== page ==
It remains readable even when in bright environments

It remains readable even when in bright environments

The result was pretty compelling and it was all done with good taste. The same team also worked on the BRAVIA engine, which you may know from the Sony TVs in the form of a video processing chip. In the XPERIA Z, the BRAVIA engine function is performed by using the graphics processor (GPU) and all the computations are done via a “shader” (small GPU piece of code) to achieve a similar result aimed at improving images and movies with filters that can make them look more crisp, or by reducing visual noise.

T-Mobile specifics things…

"WIFI CALLING IS THE A FEATURE THAT EVERY CARRIER SHOULD OFFER, YET T-MOBILE IS THE ONLY ONE IN THE U.S" T-Mobile has managed to add some features that other carriers don’t have, and I believe that WiFi calling has to be at the top of the list. If you are not familiar with it, the idea is that when you are connected to a WiFi network (private or public), phone calls can be routed via WiFi at no additional charge. This is extremely useful in two situations:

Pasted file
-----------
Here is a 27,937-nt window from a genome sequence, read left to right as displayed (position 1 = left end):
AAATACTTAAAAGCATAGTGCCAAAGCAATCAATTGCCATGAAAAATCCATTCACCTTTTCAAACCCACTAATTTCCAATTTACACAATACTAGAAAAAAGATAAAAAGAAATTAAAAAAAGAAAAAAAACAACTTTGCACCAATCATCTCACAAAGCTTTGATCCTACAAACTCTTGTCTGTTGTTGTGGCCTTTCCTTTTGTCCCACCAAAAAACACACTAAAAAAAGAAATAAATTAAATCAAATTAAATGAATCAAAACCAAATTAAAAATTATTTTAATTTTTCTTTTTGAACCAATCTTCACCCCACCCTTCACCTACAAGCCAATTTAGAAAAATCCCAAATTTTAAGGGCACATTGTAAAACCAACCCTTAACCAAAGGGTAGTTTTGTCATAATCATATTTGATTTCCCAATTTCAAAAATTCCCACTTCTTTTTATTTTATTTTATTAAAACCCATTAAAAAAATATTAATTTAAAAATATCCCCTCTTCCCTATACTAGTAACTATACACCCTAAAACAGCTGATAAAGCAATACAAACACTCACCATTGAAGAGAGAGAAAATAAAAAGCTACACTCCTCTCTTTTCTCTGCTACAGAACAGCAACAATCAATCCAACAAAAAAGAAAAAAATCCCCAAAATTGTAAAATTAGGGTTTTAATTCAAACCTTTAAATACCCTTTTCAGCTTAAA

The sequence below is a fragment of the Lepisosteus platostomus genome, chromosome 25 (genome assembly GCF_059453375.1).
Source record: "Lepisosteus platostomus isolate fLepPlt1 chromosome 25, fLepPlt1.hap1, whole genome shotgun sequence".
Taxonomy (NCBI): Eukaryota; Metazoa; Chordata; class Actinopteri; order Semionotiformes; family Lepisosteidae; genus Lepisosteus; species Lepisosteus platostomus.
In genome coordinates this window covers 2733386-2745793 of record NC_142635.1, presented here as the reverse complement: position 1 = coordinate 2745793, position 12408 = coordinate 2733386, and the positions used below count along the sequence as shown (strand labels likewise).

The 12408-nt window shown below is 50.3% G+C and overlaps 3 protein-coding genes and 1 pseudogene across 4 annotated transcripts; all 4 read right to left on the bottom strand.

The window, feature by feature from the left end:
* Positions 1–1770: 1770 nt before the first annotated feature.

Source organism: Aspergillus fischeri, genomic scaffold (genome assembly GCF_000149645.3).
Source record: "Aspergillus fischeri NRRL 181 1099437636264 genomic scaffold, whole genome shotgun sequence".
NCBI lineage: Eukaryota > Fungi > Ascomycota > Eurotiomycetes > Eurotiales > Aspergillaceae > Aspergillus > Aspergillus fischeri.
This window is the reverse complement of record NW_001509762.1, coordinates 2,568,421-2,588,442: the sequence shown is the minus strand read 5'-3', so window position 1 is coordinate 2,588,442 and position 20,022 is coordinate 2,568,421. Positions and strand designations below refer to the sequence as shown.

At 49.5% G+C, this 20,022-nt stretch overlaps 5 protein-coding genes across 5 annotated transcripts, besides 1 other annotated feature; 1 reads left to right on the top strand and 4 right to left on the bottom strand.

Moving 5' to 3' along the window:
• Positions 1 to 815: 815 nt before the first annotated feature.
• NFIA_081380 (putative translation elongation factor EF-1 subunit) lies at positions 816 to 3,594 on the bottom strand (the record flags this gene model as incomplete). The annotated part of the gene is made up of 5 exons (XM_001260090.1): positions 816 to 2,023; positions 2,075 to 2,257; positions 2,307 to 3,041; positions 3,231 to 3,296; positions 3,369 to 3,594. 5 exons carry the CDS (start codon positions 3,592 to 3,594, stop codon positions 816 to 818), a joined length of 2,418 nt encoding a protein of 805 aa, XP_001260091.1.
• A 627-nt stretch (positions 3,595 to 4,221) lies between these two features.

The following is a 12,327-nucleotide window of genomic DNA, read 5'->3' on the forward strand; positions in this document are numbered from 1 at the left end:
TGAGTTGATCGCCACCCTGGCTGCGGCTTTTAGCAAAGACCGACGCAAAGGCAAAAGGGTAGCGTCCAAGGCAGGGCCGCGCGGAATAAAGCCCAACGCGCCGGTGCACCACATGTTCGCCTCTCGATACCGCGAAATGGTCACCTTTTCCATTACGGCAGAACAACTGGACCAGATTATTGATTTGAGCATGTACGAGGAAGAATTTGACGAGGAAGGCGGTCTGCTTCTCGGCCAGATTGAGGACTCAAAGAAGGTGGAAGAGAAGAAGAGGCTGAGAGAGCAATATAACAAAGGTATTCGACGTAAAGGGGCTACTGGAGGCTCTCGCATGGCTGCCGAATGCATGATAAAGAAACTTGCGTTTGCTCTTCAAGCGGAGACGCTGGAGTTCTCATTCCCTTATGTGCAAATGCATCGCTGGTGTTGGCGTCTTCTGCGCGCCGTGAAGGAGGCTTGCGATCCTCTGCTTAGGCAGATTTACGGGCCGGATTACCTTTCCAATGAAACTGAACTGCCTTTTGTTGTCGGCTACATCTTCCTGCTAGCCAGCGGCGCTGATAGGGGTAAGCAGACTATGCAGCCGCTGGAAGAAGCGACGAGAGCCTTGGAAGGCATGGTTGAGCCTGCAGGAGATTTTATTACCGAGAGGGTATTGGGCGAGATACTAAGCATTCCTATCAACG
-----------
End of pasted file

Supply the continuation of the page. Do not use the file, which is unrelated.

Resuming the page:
1/ make up for a lack of coverage: if your home or office is located in an area that is not very well covered by T-Mobile’s network, WiFi can provide a solid fallback coverage that will ensure that voice call come and go.